Welcome to The Dinner Party Download, a fast and funny hour of culture, food and conversation: “public radio’s arts & leisure section.” In every episode you’ll learn a joke; bone up on an odd bit of history and then wash it down with a themed cocktail recipe; meet artists of note; have your burning etiquette questions answered; savor an emerging food trend; and hear your new favorite song. Plus, unconventional wisdom from hosts Rico Gagliano and Brendan Francis Newnam.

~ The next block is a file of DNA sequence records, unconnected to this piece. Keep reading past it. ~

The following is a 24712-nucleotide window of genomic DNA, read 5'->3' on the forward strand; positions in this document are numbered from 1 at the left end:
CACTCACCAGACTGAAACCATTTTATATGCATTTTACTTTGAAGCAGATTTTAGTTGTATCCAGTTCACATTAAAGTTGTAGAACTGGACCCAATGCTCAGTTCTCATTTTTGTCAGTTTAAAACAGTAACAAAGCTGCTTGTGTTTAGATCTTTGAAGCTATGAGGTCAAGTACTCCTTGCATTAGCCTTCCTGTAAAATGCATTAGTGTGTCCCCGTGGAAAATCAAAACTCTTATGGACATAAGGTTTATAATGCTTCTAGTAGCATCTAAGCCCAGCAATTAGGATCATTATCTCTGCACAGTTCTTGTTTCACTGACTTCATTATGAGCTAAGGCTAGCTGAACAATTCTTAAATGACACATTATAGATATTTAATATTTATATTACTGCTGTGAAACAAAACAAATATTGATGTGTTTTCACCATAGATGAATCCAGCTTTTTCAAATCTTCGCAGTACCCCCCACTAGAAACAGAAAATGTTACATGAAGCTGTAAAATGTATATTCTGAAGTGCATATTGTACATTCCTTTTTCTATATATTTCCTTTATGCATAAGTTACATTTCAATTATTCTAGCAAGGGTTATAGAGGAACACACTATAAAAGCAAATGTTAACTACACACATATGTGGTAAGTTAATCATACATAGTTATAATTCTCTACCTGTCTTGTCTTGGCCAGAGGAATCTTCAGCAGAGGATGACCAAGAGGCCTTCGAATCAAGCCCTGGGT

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Do you ever get to feeling kind of down, dejected, and anxious come Sunday evening? People refer to this phenomenon as the “Sunday Night Blues,” and it’s a common experience. You may have chalked it up to rueing the fact that your fun and restful weekend is over, and that you have yet another workweek ahead. But my guest would say that your Sunday night sadness may also be rooted in the feeling of regret — the regret that you didn’t put your weekend to good use, that it wasn’t restful and fun, and that it was instead busy, draining, and, once again, a big letdown. Her name is Katrina Onstad, and she’s the author of The Weekend Effect. Today Katrina shares how the idea of the weekend, of having two back-to-back days off from work, came about, and how it’s been challenged and subsequently eroded in the modern day. We then talk about how to take back your weekends, so that your invaluable Saturdays and Sundays feel more the way they did when you were a kid — filled with a sense of possibility.